Thursday, April 05, 2012

News and satire are now indistinguishable

For the past couple of years, I have joked that the time was coming when I would unable to determine if a headline, stripped of its source, was from the New York Times or The Onion.

With recent political events in the United States, that moment has arrived.

When a friend sent me the clip below, I was sure it was a spoof - a Saturday Night Live skit with unusually good body doubles or a mash-up with some very clever dubbing.  It took significant corroboration before I was convinced this is a genuine excerpt from a Republican candidates debate.

Sometimes ridicule and reality are nearly identical. This satirical news clip was released in March 2011:

It was probably inspired by an actual law passed one year earlier in Oklahoma. If a doctor thinks providing accurate medical diagnoses might possibly lead to a patient choosing to have an abortion, he is permitted to lie. Kansas has a similar law, and just last month Arizona's Senate passed a comparable bill and sent it to the state House.

Less than two months ago, the US House of Representatives voted to defund Planned Parenthood. Senator Jon Kyl defended his lie (on the Senate floor!) that "well over 90% of what Planned Parenthood does" is perform abortions by stating that his "remark was not intended to be a factual statement." These actions must be in direct response to the news that "Planned Parenthood opens $8 billion Abortionplex", right? Except that last headline is taken directly from the Onion.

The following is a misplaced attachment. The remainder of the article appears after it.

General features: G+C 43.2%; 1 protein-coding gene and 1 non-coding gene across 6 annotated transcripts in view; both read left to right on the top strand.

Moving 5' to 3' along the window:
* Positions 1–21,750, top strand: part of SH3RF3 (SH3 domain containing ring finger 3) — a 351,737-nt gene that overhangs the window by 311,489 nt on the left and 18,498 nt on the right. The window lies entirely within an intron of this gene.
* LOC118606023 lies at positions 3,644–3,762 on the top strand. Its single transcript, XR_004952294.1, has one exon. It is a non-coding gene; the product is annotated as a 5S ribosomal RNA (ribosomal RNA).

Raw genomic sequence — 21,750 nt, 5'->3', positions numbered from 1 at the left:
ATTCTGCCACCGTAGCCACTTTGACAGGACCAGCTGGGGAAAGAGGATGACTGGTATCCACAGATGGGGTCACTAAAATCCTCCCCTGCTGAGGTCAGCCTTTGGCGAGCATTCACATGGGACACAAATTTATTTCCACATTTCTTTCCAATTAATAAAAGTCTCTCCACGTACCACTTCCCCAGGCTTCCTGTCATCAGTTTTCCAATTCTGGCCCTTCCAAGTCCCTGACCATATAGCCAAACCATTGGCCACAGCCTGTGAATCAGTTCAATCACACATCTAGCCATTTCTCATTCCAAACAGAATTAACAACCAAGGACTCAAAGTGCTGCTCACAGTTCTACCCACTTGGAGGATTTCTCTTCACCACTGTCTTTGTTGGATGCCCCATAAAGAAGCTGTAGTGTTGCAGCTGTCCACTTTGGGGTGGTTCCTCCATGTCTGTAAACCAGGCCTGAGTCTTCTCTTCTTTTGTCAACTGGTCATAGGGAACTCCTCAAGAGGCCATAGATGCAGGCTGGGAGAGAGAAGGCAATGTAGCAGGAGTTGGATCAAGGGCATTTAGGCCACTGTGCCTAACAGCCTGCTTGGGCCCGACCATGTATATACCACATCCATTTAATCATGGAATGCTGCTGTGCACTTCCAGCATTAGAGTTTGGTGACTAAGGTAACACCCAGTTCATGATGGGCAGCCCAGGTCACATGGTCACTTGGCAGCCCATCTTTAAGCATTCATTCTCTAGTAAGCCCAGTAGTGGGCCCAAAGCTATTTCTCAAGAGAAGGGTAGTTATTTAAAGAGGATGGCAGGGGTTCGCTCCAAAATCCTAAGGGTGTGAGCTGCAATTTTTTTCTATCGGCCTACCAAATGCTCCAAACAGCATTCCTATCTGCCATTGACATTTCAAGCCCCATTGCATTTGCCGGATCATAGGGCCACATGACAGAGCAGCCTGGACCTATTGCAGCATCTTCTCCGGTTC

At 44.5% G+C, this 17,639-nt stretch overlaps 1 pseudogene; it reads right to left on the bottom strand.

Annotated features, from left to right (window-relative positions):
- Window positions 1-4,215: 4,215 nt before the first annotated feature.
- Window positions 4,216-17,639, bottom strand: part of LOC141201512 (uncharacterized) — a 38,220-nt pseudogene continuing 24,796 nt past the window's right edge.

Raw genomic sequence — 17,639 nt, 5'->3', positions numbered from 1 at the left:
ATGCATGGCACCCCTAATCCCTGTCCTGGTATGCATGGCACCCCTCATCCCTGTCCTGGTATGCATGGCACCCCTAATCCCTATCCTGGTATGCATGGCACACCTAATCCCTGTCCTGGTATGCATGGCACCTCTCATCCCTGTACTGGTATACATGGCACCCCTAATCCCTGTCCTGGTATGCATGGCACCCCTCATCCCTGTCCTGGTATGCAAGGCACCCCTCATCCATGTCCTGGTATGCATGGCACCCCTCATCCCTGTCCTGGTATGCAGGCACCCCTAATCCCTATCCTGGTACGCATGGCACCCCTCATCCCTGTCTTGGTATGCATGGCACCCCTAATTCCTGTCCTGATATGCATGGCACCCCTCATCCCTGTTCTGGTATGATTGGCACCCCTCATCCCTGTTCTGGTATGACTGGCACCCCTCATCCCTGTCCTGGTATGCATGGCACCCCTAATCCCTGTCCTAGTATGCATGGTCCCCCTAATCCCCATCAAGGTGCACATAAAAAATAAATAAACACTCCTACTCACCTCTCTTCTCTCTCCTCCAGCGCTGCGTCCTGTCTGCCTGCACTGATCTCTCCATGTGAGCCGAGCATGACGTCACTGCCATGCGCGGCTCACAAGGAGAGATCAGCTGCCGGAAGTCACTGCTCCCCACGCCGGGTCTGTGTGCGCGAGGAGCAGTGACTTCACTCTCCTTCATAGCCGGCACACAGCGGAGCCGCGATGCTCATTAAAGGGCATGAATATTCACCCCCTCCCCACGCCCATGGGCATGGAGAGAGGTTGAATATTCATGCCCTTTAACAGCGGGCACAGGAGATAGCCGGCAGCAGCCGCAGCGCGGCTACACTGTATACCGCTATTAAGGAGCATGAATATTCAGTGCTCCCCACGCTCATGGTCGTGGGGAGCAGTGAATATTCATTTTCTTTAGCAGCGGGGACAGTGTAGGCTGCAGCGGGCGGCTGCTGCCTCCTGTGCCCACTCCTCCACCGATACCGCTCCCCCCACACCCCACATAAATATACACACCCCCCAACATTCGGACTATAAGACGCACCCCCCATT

An April 1st segment on CBC radio brought all this to mind. The Sunday Edition host, Michael Enright, interviewed the leading contender for the Republican nominee for President, Governor Mitt Romney. Mr. Romney repeatedly called his interviewer "Mr. Wainwright." He claimed that as President "the main thing is to have an administration that would create dogs! Jobs!" His closing statement was, "I've seen so many trees that I like in Canada." I am about 80% sure that it was an April Fool's joke (the CBC has done these before). But US politicians frequently make statements so bizarre and offensive that I cannot be sure. My instincts have not proven a reliable guide in this matter, and as H. L. Mencken is attributed as saying, "No one ever went broke underestimating the intelligence of the American people."

Here is a direct test of my hypothesis: can you tell which of these headlines is real and which parody?
  • Rick Santorum relieved no one has asked him about interracial marriage yet 
  • Santorum says he 'almost threw up' after reading JFK speech on separation of church and state
One is from the Onion, the other from the Washington Post.

It is a sad commentary on the state of the world that news and satire are indistinguishable.

Updated April 9th: The CBC has now admitted that the interview with Mitt Romney was an April Fool's joke.